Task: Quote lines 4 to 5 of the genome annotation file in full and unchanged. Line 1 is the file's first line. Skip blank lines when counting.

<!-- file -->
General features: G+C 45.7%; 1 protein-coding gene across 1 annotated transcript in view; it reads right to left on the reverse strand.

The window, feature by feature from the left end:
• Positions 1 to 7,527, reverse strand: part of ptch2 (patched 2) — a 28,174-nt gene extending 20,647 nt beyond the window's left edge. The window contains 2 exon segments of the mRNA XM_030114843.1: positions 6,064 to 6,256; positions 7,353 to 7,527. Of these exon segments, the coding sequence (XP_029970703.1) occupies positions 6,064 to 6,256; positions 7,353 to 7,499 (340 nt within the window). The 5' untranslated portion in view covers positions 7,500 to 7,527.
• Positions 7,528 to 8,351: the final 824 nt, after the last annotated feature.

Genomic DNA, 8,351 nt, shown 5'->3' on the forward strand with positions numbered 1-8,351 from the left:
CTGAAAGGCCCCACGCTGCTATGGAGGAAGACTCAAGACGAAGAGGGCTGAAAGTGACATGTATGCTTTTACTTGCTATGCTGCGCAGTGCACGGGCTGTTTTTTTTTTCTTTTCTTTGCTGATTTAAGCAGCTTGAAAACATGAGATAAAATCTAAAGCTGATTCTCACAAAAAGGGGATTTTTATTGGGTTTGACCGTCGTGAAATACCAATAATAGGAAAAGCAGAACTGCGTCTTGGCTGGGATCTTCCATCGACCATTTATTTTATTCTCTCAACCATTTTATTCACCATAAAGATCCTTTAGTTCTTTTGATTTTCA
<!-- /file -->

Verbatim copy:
• Positions 7,528 to 8,351: the final 824 nt, after the last annotated feature.

Genomic DNA, 8,351 nt, shown 5'->3' on the forward strand with positions numbered 1-8,351 from the left: